We have a sickness for which there is only one cure: the Holy One who offers freedom, hope, love, peace. Some day, we will stop living in the illusion that we can save ourselves, from ourselves, and we will let go of the fear and the agony and the anxiety that goes with it. Some day, we will have the sense to say, “Surely, God is my salvation.” Until then, with Advent anticipation, we wait.

We wait through the world’s brokenness, through violence, and fear. We wait for love to be born. On that day, the deep wisdom of the holy writings will be ours, and the Gospel will be ours, and the Savior will be ours. On that day, the body of Christ will proclaim, together, prophets to the world, “Be Not Afraid.” And great in our midst will be the God who made, and saves, and sustains us.

Christmas comes to us on that day: when we proclaim:
Surely God is my salvation; I will trust, and will not be afraid.

Let all God’s people say, “Be Not Afraid.”

And let all God’s people say, “Amen.”

Text:  Isaiah 12:1-6.  Preached at McFarland UCC on December 16, 2012 (Advent 3), in the wake of the shootings at Newtown, Connecticut.  Following the sermon, we proclaimed life in the face of death, light amid darkness, and hope amid despair, by singing together, Joyful, Joyful, We Adore Thee. 

Wednesday, December 05, 2012

Psalm 139 - a responsive paraphrase for my first confirmation class.

One:                God, you have searched me out.
Many:             You know what I hide in the deepest parts of me.
One:                You are familiar with all my ways.
Many:             You know me completely, and still you love me, Lord.

One:                You go before me, and behind me; you wrap me in your protection.
Many:             Such knowledge is almost too wonderful,
                        it is almost too difficult to grasp.

One:                Where can I hide from you?
Many:             If I sing out with glory and praise, there you are;
                        If I lie down, despairing and fit to die, you are there too.

One:                When I soar on the wings of dawn,
                        When I settle with the twilight breeze,
Many:             You guide me and hold me.
 One:                I need not hide from you, morning or evening, or anywhere in between;
Many:             You are the one who created me.                                                                        

One:                I praise you, for the wonderful way you made me.
Many:             I was woven together, with love and blessings,
                        Before the world ever knew me.

One:                You wrote me into your book of wonders.
Many:             Your love and care for me is written there for all to see!

Written for Confirmation Sunday at McFarland UCC, 12/2/2012

An Advent Prayer

Holy One,
You who creep in among us on a starlit night,
An unlikely blessing in an unlikely place,
Hear our prayer. 

We offer you our sorrows, and our joys.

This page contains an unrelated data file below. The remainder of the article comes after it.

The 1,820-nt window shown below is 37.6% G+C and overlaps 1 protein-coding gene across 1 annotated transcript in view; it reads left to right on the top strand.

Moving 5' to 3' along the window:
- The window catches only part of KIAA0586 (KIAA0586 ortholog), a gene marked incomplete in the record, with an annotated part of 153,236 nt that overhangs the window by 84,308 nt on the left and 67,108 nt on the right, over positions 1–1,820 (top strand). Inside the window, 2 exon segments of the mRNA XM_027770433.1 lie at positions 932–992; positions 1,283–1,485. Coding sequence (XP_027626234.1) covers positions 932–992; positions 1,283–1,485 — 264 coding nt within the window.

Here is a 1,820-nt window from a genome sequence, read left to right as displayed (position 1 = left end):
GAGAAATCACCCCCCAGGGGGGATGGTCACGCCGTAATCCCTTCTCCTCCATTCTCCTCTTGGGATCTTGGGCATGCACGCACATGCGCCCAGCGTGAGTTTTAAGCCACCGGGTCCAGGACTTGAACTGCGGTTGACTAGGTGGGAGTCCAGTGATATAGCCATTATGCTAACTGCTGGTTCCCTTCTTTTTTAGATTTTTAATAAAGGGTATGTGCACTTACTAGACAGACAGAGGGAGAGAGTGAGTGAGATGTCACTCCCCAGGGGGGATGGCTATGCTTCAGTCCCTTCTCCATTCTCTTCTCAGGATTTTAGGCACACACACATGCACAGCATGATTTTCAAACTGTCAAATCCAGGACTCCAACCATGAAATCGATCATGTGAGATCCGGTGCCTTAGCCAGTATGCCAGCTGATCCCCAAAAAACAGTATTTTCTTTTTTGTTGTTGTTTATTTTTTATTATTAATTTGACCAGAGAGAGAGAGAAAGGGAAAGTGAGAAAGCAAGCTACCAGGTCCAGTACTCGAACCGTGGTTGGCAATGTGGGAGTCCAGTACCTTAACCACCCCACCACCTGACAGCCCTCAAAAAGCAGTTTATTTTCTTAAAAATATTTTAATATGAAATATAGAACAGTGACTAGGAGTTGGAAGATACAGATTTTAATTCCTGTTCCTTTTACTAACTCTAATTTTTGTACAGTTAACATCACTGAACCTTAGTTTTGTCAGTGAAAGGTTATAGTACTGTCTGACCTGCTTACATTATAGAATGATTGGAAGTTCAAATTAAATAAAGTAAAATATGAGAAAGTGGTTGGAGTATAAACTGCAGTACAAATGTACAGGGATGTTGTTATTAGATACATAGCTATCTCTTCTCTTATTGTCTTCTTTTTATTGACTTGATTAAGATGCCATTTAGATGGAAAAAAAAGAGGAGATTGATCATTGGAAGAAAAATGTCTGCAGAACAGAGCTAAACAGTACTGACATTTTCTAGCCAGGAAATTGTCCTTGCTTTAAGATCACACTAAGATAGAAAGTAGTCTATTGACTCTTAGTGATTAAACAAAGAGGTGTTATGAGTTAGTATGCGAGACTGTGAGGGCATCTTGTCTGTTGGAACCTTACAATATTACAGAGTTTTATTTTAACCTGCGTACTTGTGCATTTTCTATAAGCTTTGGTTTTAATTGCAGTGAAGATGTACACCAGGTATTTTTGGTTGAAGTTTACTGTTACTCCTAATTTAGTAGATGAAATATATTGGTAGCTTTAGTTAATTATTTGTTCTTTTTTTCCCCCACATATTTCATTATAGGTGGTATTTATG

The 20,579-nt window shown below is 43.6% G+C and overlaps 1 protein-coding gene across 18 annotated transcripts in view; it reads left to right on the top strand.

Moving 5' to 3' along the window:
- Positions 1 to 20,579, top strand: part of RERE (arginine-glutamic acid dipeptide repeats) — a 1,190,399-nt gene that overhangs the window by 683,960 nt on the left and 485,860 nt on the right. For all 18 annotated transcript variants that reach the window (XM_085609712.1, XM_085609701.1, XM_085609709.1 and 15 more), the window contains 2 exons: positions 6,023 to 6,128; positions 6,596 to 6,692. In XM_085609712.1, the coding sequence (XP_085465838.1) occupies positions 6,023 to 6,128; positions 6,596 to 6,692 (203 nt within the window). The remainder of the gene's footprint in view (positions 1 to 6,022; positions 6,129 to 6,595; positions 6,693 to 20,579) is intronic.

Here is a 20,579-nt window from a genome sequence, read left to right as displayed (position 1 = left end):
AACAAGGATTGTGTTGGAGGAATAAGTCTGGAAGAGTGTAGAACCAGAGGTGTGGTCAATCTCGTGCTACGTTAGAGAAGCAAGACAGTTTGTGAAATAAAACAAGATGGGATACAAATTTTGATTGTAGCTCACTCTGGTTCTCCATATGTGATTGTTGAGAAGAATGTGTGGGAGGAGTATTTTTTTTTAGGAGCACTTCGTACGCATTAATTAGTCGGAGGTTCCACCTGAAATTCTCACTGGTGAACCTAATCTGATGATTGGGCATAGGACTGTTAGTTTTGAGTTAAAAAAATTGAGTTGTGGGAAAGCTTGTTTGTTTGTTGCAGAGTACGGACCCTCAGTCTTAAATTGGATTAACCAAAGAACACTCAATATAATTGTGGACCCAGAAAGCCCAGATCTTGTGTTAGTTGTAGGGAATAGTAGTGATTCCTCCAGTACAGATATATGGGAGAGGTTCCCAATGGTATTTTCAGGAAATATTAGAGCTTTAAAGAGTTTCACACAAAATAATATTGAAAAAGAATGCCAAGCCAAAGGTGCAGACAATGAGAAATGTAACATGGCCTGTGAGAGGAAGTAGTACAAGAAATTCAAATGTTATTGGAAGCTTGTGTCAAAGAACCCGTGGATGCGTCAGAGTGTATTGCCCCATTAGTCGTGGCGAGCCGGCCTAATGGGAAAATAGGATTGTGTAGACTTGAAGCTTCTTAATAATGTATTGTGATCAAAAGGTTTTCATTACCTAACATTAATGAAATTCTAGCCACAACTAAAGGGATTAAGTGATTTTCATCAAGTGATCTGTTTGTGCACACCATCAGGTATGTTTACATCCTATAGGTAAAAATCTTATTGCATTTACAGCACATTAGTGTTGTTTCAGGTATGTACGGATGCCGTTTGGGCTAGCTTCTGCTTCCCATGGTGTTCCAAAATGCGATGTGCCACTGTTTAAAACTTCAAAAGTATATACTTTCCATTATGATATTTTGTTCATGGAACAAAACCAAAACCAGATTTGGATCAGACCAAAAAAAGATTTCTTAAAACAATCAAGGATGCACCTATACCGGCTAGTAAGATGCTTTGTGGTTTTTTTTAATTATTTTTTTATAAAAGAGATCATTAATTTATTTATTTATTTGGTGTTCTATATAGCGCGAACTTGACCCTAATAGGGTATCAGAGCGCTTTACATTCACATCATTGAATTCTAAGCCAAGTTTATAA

We offer you our questions and our doubts.
We offer you the best and worst of ourselves.
We trust that you know what to do with it –
Celebrate, transform, redeem, forgive.

Teach us to be vulnerable, as you were.
Teach us to accept love, as you did.
Teach us to make a home for you.

Inspire us to be for you,
a light that shines in the darkness,
Let our words, and our actions, and
our hearts testify to your light.


Game of Thrones

From time to time, popular culture coincides with our church year in a particularly helpful way. I speak not of the cult of Black Friday, nor of Wisconsin’s high holy days, the gun deer season. While one could make an argument for the entire genre of reality TV as a monument to sin and depravity, that’s not where we’re going today, either. Instead, I want to take you to HBO, to a popular series known as Game of Thrones. 

In the church calendar, today is known as Christ the King, or Reign of Christ, Sunday. It marks the end of one church year, and the beginning of the next. How could we not talk of Kings, and Thrones, and what rules us, on Christ the King Sunday? Cable TV dramas are not generally a refuge for saints – and this one is no exception. I was going to show you a clip, but it was a little hard to find one safe to show in the sanctuary. The program is based on an epic fantasy spread across six books (and counting). It has its fair share of foul language, revealing dress, violence and blood and beheadings. In other words, this is not a series to be watching with your young children. 

The premise of Game of Thrones is this: Centuries ago, one king conquered seven kingdoms, and his family ruled for centuries until a rebellion by feudal lords ended the dynasty. The leader of this rebellion became the new King. Years later, he dies of a wound taken in a hunting accident, and a new power struggle begins. His best friend and right-hand man – know as the “Hand of the King” asks too many pointed questions about the King’s heir, and finds himself accused of treason. (Those of you who are familiar with the series will know that I am guilty of gross oversimplification…forgive me) Things don’t end well – for his dedication to the realm and to finding out the truth, he loses his head. The kingdom fractures. For a time, nearly everyone is declaring himself a ruler: the dead King’s son, the dead Hand’s son, the King’s younger brother, the King’s elder brother, the dead Hand’s foster son’s iron-willed father…in the way of epic plotlines and dysfunctional families everywhere.